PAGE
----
Research indicates that the patterns of shelter utilization among homeless families initially appear to be very similar to those of single adults. The majority of families experience only single episodes without housing and only for short periods of time (Culhane & Metraux, 2008). Furthermore, experiences of mental illness, addictions and employment levels for this group can be compared to what we may already know about other shelter users. Service responses need to be developed that are responsive to the different needs of individuals and families.
A component central to service delivery is an understanding of the complex needs associated with homelessness. Often times, services exist but employees are not trained to make the proper linkages within the community. Staff need more training in the areas of addictions, mental health, and crisis intervention. Shelters should be able to offer an integrated system of care that supports the different needs of its clients. Staff who can effectively respond to these needs will have the ability to alleviate some of the stressors associated with homelessness.
The practice of case management varies greatly across the system of social services. Case managers can assist shelter users by navigating social service systems and advocating on their behalf (Thompson et al., 2006). Case managers are able to connect shelter users with housing, employment, and addiction treatment centres. These areas are often difficult to navigate and case management keeps shelter users motivated to change and working towards positive outcomes with the additional benefits of providing followup to clients after they have transitioned into permanent housing. Intensive case management can enable individuals to secure and sustain permanent housing by providing them with consistent and reliable support in a number of life domains.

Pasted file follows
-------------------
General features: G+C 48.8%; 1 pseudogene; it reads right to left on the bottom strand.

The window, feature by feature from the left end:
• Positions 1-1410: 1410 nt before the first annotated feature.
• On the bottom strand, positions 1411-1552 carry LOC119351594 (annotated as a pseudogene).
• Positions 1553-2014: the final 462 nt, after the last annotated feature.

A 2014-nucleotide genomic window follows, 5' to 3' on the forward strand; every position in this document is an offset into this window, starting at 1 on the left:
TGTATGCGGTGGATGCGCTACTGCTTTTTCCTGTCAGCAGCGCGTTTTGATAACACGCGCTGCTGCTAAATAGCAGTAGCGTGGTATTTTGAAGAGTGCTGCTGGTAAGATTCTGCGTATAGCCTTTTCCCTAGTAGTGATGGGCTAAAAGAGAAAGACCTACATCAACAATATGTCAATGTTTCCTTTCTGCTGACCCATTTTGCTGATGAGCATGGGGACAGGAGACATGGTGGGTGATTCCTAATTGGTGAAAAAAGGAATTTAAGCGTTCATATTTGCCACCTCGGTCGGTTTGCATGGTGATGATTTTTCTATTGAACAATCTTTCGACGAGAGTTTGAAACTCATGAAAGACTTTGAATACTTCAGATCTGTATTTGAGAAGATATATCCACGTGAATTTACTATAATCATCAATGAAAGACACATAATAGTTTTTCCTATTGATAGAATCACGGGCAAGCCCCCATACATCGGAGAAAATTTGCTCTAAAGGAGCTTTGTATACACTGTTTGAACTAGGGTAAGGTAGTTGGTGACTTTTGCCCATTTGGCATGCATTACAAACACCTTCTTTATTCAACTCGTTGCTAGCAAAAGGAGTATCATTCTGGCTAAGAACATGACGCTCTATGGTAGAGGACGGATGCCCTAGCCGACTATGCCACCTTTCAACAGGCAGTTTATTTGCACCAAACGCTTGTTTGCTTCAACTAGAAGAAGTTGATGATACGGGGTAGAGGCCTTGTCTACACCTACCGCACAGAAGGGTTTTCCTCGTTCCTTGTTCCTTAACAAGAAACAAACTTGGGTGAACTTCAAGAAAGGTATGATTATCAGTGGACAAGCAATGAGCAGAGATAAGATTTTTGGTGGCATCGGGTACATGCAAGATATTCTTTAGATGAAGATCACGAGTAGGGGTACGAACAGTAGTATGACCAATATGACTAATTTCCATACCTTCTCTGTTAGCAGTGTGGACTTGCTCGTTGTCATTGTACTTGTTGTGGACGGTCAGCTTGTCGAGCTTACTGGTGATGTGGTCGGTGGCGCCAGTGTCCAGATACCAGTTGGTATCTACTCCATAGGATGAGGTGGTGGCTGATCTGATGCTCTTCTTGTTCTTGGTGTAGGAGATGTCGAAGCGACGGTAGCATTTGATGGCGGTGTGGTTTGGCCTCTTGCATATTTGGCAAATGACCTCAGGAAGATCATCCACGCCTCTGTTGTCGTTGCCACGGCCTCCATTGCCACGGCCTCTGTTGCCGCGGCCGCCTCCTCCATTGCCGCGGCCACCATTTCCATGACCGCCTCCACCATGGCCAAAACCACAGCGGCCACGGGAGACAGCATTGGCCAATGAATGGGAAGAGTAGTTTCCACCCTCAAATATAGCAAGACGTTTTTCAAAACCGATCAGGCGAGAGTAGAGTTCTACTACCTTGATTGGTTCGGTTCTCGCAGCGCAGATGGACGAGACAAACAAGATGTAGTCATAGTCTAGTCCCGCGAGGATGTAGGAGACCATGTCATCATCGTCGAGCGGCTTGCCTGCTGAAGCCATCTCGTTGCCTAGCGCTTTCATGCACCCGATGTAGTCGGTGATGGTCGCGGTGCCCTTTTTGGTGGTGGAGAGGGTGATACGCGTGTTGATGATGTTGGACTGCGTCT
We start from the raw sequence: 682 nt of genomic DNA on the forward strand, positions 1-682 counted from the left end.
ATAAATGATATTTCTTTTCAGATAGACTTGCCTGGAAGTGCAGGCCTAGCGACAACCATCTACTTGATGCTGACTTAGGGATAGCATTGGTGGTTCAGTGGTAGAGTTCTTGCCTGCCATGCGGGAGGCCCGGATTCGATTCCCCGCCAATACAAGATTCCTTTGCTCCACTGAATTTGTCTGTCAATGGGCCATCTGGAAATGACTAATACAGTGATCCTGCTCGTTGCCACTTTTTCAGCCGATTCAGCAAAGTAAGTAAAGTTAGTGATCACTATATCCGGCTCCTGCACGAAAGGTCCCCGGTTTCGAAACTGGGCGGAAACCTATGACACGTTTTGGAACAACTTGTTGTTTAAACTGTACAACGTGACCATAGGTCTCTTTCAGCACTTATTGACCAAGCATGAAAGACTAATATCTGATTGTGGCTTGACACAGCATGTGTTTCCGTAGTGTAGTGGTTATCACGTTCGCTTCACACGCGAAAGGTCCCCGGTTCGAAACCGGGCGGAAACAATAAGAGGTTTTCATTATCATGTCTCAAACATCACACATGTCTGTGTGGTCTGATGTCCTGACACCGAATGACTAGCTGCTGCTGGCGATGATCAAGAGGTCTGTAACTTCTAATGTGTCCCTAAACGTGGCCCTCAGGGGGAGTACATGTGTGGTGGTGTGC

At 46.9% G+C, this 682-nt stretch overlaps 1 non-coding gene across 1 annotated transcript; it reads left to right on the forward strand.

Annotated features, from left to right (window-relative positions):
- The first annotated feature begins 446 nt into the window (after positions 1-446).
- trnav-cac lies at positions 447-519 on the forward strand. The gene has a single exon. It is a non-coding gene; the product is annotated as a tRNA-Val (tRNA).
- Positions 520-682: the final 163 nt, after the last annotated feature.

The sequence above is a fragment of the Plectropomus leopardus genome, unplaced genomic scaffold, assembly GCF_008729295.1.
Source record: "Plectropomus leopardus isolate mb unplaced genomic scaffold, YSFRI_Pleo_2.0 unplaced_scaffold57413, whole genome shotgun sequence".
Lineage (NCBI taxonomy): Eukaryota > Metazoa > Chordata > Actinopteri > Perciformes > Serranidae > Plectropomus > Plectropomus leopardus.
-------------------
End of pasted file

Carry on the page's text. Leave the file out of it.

Policies and practices that support service delivery have proven to be more effective if they are evidencebased and clientfocused. Nevertheless, a critical component to the management of emergency shelters is taking the interests of its stakeholders into strong consideration. The ability to meet the immediate and longterm goals of individuals accessing shelter services is an important measure of success.
In order for shelter users to benefit from the services being offered, service providers need to work collaboratively with their clients which will ultimately facilitate their transition into more stable living situations. Many shelter users face a multitude of barriers when trying to access services and as a result, they have stopped using assistance altogether. The organizational alignment within the emergency shelter is paramount to its delivery of services. It is clear that there are opportunities to not only move homeless people into housing, but advocate for permanent housing to its clients outside and beyond the current shelter system. The ability to meet the needs and goals of individuals accessing shelter services is a measure of organizational success (Graham, Walsh, & Sandalack, 2008).
We strain ourselves if we speak for others outside of the context of the experience of homelessness and the delivery of shelter services. We need to move towards an understanding of homelessness and a better knowledge of issues related to homelessness, with an improved understanding of the experiences with the delivery of emergency shelter services provided through The Salvation Army. We only know our part, our experience and our work. The perspectives of others come through the development of relationships with marginalized people.